The difference of the torques T' is known as correction Torque. This couple must be applied, when the masses are placed arbitrarily to make the system dynamical equivalent. This, of course, will satisfy the condition (iii)

According to the definition, both forces and motions are transmitted and modified in a machine. The way in which the parts of a machine are interconnected and guided to produce a required output motion from a given input motion is known as the mechanism of the machine. The piston, connecting rod, and crankshaft in a reciprocating engine constitute a mechanism for changing the rectilinear motion of the piston into the rotary motion of the crankshaft.

Although both forces and motions are involved in the operation of machines, the primary function of a machine may be either the amplification of force or the modification of motion. A lever is essentially a force increase, while a gearbox is most often used as a speed reducer. The motions and forces in a machine are inseparable, however, and are always in an inverse ratio. The output force on a lever is greater than the input force, but the output motion is less than the input motion. Similarly, the output speed of a gear reducer is less than the input speed, but the output torque is greater than the input torque. In the first case again in force is accompanied by a loss in motion, while in the second case a loss in motion is accompanied by a gain in torque.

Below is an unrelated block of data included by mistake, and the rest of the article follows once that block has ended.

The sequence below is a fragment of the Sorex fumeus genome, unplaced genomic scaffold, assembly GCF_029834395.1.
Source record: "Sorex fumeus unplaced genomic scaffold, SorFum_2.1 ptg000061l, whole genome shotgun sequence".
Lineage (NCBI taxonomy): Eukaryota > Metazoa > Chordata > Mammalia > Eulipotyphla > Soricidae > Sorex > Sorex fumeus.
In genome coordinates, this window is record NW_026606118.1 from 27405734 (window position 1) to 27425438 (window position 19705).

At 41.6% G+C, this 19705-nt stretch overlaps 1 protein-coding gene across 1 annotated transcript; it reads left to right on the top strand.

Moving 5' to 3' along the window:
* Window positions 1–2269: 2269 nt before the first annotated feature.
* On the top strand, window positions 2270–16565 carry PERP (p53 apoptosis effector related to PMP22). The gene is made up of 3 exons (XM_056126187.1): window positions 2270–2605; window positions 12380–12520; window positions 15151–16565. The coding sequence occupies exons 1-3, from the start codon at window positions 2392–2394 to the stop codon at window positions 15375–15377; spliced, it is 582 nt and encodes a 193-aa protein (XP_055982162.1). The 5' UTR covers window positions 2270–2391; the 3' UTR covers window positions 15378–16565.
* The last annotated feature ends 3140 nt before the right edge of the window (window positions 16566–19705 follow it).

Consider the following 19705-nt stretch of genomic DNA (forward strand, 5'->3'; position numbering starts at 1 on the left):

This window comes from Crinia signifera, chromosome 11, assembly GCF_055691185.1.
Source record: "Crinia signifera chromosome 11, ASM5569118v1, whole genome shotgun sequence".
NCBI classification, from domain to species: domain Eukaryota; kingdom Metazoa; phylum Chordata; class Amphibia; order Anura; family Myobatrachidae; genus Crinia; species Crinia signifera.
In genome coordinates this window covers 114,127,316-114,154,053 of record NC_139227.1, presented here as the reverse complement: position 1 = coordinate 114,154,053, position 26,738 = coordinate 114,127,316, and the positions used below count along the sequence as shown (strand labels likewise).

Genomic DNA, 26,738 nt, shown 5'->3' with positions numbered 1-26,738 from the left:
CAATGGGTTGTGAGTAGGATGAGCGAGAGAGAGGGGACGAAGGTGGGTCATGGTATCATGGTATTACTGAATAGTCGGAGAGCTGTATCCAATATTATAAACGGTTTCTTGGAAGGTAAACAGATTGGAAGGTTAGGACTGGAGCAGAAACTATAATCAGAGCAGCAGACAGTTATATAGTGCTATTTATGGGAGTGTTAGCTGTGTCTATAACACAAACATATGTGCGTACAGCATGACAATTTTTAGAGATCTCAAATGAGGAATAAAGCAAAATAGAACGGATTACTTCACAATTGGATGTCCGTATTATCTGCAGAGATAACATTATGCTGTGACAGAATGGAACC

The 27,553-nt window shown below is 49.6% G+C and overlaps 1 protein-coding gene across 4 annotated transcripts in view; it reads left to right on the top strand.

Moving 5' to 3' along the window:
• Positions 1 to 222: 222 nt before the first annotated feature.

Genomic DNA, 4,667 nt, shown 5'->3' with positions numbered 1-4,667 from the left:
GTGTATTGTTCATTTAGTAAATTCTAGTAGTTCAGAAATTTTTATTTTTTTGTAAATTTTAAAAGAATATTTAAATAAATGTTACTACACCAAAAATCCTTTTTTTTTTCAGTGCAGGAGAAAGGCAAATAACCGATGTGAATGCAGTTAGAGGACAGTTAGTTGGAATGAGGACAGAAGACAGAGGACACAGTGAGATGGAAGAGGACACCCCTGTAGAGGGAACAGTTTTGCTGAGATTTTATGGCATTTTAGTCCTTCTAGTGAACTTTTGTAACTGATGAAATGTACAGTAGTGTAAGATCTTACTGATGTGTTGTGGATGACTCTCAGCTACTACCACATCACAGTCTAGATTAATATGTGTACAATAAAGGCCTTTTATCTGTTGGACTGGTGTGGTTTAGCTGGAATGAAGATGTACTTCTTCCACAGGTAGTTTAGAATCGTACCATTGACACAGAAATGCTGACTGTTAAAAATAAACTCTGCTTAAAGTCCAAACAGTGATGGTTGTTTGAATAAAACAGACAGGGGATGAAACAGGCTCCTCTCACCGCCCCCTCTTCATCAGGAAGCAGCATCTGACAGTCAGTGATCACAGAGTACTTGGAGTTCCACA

Although the primary function of some machines can be identified, it would be difficult to classify all machines as either force or motion modifiers; some machines belong in both categories. All machines, however, must perform a motion-modifying function, since if the parts of a mechanical device do not move; it is a structure, not a machine.

While all machines have a mechanism, and consequently perform a motion-modifying function, some machines do not have a planned force-modifying purpose; the forces that exist are caused by friction and the inertia of the moving masses and do not appear as a useful output effort. This group would include measuring instruments and clocks.

In the science of mechanics, “work” is something that forces do when they move in the direction, in which they are acting, and it is equal to the product of the average force and the distance moved. If a man carries a weight along a horizontal path, he does not work according to this definition, since the force and the motion are at right angles to one another; that is, the force is vertical and the motion horizontal. If he carries the weight up a flight of stairs or a ladder, he does work, since he is moving in the same direction in which he is applying a force.

Key Takeaways: Mathematically, if F equals force (in Newton) and S equals distance (in feet or metres), work is then equal to the applied force F multiplied by the distance this force moves S, or WORK = F × S.